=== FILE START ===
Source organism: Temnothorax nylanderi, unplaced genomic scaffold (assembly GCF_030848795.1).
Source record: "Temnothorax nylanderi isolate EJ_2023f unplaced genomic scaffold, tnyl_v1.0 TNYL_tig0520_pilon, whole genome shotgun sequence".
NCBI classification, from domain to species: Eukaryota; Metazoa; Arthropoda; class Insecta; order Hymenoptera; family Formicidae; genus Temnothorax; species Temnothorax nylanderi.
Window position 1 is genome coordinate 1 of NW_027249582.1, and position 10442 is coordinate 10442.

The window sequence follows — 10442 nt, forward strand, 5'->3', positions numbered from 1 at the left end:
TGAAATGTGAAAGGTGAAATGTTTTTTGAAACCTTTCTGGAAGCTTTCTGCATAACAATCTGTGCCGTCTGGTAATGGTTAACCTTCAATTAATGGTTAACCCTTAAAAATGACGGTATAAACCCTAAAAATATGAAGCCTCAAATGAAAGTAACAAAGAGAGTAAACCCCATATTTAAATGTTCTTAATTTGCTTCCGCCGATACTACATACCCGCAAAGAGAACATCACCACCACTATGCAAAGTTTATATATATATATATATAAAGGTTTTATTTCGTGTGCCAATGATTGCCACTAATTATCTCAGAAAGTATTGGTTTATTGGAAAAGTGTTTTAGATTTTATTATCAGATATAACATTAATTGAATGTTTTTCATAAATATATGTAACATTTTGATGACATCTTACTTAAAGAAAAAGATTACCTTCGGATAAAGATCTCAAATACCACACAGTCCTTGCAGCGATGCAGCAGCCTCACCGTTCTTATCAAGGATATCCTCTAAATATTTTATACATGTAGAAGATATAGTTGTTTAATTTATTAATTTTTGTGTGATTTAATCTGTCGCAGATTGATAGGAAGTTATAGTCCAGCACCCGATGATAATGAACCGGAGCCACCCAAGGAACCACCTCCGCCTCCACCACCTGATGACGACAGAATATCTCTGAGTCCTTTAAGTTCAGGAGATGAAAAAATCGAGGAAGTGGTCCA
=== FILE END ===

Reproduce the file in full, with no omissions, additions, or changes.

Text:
Source organism: Temnothorax nylanderi, unplaced genomic scaffold (assembly GCF_030848795.1).
Source record: "Temnothorax nylanderi isolate EJ_2023f unplaced genomic scaffold, tnyl_v1.0 TNYL_tig0520_pilon, whole genome shotgun sequence".
NCBI classification, from domain to species: Eukaryota; Metazoa; Arthropoda; class Insecta; order Hymenoptera; family Formicidae; genus Temnothorax; species Temnothorax nylanderi.
Window position 1 is genome coordinate 1 of NW_027249582.1, and position 10442 is coordinate 10442.

The window sequence follows — 10442 nt, forward strand, 5'->3', positions numbered from 1 at the left end:
TGAAATGTGAAAGGTGAAATGTTTTTTGAAACCTTTCTGGAAGCTTTCTGCATAACAATCTGTGCCGTCTGGTAATGGTTAACCTTCAATTAATGGTTAACCCTTAAAAATGACGGTATAAACCCTAAAAATATGAAGCCTCAAATGAAAGTAACAAAGAGAGTAAACCCCATATTTAAATGTTCTTAATTTGCTTCCGCCGATACTACATACCCGCAAAGAGAACATCACCACCACTATGCAAAGTTTATATATATATATATATAAAGGTTTTATTTCGTGTGCCAATGATTGCCACTAATTATCTCAGAAAGTATTGGTTTATTGGAAAAGTGTTTTAGATTTTATTATCAGATATAACATTAATTGAATGTTTTTCATAAATATATGTAACATTTTGATGACATCTTACTTAAAGAAAAAGATTACCTTCGGATAAAGATCTCAAATACCACACAGTCCTTGCAGCGATGCAGCAGCCTCACCGTTCTTATCAAGGATATCCTCTAAATATTTTATACATGTAGAAGATATAGTTGTTTAATTTATTAATTTTTGTGTGATTTAATCTGTCGCAGATTGATAGGAAGTTATAGTCCAGCACCCGATGATAATGAACCGGAGCCACCCAAGGAACCACCTCCGCCTCCACCACCTGATGACGACAGAATATCTCTGAGTCCTTTAAGTTCAGGAGATGAAAAAATCGAGGAAGTGGTCCA